However, Gary Cox also gives one of the lousiest arguments for agnosticism that I  have seen.  He argues that agnosticism is the only reasonable position on the question of the existence of God: “…agnosticism is the only tenable philosophical position…” (TGC, p.3).  Cox claims that his book
…simply explores in an objective and unbiased way what philosophers have said over the centuries about the idea and nature of God, his relationship to the world and his existence or non-existence. (TGC, p.3)
Cox commits a blatant Straw Man fallacy against both theism and atheism in an effort to make agnosticism appear to be the only reasonable point of view:
As for atheism, to be an outright atheist is to assert that one knows for sure there is no God.  But I am pretty sure that nobody knows this for sure.  As I tried to show in How to Be a Philosopher, philosophy reveals that there is very little if anything that we can know for absolute certain…
I have always argued that it is my scepticism that prevents me from being an atheist, from committing myself to such a strong position of certainty. …(TGC, p.5)
In the above passage Cox defines atheism this way:
DEFINITION OF “ATHEIST” (by Gary Cox)
Person P is an atheist IF AND ONLY IF person P claims to know for an absolute certainty that there is no God.
Cox implies that the word “theist” should be understood in a similar way:
Even in our scientific age there are still millions of people who claim to know for certain that God exists. (TGC, p.54)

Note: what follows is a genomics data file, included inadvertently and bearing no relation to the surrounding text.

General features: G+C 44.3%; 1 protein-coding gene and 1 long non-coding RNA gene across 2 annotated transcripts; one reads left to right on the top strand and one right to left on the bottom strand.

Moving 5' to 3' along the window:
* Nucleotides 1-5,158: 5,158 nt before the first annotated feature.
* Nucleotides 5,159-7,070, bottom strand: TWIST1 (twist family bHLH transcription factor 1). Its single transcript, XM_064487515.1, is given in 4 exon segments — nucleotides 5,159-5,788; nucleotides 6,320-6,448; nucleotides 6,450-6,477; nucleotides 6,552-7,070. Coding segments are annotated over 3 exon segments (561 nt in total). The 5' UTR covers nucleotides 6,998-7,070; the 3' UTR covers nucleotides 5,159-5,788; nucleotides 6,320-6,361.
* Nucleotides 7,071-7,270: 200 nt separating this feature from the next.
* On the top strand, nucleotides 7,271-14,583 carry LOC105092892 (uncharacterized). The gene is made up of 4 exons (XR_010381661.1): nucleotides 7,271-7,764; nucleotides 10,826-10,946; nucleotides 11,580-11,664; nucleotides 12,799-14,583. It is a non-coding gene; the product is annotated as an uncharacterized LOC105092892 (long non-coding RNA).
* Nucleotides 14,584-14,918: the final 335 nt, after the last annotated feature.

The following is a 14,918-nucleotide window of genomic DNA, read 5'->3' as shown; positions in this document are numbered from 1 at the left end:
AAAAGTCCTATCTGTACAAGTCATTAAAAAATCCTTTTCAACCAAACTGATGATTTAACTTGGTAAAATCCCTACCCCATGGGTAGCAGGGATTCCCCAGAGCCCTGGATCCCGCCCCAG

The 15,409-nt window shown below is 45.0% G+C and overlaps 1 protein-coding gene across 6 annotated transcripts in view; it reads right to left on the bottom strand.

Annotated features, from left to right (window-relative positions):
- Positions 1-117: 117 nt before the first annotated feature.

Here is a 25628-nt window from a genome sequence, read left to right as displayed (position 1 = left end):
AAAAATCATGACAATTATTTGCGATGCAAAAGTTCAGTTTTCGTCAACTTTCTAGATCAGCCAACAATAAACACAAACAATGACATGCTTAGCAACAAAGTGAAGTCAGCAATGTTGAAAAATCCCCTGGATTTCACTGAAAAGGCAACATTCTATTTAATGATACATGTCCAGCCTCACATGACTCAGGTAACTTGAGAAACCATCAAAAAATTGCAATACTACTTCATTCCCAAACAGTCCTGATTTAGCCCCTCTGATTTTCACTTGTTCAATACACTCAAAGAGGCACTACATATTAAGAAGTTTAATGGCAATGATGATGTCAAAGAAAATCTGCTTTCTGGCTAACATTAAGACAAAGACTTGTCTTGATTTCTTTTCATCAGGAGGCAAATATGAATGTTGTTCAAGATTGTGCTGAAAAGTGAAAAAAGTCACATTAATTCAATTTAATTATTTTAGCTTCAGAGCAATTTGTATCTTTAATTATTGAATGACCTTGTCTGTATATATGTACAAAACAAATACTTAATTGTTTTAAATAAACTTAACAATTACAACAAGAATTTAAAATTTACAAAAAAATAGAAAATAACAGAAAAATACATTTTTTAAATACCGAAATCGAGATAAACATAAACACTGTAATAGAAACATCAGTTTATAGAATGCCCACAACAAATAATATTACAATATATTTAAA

Although Cox is correct that there are millions of such dogmatic theists, he fails to note that there are ALSO millions of theists who are NOT so dogmatic.  According to a survey by Pew Research Center, 63% of adults in the USA claim to be “absolutely certain” that God exists, but 26% of adults in the USA claim to believe in God, but to be less than “absolutely certain” that God exists (20% claim to be only “fairly certain”, 5% claim to be “not too certain” or “not at all certain” that God exists, and 1% claim to believe in God but “don’t know” that God exists).  http://www.pewforum.org/religious-landscape-study/belief-in-god/
In 2014, when this survey was taken, the U.S. adult population was 244.8 million, so that means that about 154.2 million adults in the U.S. claimed to be “absolutely certain” that God exists, while 63.6 million adults in the U.S. claimed to believe in God, but to be less than “absolutely certain” that God exists.  Therefore, millions of Americans believe in God, but do NOT claim to be “absolutely certain” that God exists.
According to a survey by Pew Research Center, 76% of Christians in the USA claim to be “absolutely certain” that God exists, but 22% of Christians in the USA claim to believe in God, but to be less than “absolutely certain” that God exists (18% claim to be only “fairly certain”, 3% claim to be “not too certain” or “not at all certain” that God exists, and 1% claim to believe in God but “don’t know” that God exists).  So, even among Christian believers in the U.S., there are millions who believe in God, but do not claim to be “absolutely certain” that God exists.   http://www.pewforum.org/religious-landscape-study/christians/christian/#belief-in-god